The U.S. economy added 103,000 jobs in March according to the monthly employment report released today by the U.S. Department of Labor's Bureau of Labor Statistics (BLS). This seasonally adjusted figure is a 68.4 percent decrease from February's upwardly revised addition of 326,000 jobs, and marks a 41 percent increase from last March, when 73,000 jobs were created. This reading fails to meet economists' expectations that 178,000 new jobs would be added last month.

This reading confirms a prediction from Moody's Analytics chief economist Mark Zandi that job gains in BLS' report would could come in soft, due to a series of storms in the northeast that occurred during survey week for the March employment report.

Unemployment was unchanged for the sixth consecutive month, holding steady at an 18-year low of 4.1 percent in March. Economists surveyed by the Wall Street Journal have predicted that the unemployment rate would fall to 4.0 percent during the past two months, which would mark the lowest rate of joblessness since December 2000.

Average hourly earnings for employees on private nonfarm payrolls increased by 8 cents in March to $26.82, a 71-cent (or 2.7 percent) increase from a year prior. Wage growth is expected to pick up in coming months, which should help to relieve the low levels of wage growth seen in the first half of last year despite a tighter labor market.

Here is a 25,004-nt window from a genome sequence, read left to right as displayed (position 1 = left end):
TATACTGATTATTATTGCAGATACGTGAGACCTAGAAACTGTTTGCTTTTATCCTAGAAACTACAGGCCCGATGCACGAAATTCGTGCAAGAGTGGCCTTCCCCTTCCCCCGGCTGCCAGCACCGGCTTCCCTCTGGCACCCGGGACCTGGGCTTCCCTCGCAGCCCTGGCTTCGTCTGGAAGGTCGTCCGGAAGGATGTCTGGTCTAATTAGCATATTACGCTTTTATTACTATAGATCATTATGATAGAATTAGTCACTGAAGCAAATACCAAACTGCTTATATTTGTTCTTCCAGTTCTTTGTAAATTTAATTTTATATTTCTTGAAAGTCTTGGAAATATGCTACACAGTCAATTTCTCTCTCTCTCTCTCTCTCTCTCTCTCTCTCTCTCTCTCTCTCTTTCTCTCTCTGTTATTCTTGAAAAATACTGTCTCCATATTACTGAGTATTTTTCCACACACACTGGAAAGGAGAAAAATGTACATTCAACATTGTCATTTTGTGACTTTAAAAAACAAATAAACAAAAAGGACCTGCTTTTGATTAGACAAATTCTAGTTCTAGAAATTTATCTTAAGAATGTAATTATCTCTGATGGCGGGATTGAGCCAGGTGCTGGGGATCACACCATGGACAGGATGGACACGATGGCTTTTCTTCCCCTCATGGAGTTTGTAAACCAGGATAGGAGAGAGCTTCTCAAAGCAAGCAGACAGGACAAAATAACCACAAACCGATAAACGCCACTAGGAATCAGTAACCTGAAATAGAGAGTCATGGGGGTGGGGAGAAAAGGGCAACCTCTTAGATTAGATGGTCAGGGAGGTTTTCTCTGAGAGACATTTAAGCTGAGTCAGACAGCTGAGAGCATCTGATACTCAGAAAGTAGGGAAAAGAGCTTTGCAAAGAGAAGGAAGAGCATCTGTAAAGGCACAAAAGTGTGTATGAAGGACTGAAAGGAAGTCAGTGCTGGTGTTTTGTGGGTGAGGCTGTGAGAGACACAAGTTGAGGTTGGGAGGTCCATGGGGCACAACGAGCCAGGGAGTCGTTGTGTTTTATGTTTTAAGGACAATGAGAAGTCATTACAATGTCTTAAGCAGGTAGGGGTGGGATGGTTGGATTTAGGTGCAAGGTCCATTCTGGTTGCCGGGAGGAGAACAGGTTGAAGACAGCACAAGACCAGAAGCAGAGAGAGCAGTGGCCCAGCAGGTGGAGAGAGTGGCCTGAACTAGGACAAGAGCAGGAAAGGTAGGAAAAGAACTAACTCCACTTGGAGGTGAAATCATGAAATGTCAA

As part of ADP's employment report announcement on Wednesday, Zandi also noted that wage growth in 2018 has been more appropriate relative to employment growth. "We're on track to [see growth of hourly earnings] closer to 3 percent year-over-year," Zandi said. If hourly wages increase 3 percent in 2018, it will be the most significant year-over-year increase seen since 2009, when the Great Recession ended.

Following a large gain of 65,000 jobs in February, overall construction industry employment decreased by 15,000 positions last month, to a total of 7.15 million jobs. March's decline is attributed to a 16,200 decrease in employment of specialty trade contractors, and decrease of 3,600 jobs in heavy and civil engineering. However, employment related to construction of residential and nonresidential buildings increased by 4,600 positions, to a total of 1.59 million jobs. Residential building construction increased by 2,400 positions to a total of 782,400, while nonresidential building construction jobs increased by 2,200 to 803,700 total positions.

Employment in the manufacturing industry rose by 22,000 jobs in March. As seen in February, last month's gains are attributed to a increase of 22,000 jobs in durable goods industries.

Meanwhile, payrolls in architectural and engineering services decreased by 2,800 jobs in March, to a total of 1.46 million positions. This is the first time employment in architectural and engineering services has decreased in 22 months. However, March's seasonally adjusted figure is still 2.7 percent higher than a year prior, when a total of 1.42 million positions were reported.

Read the full release here.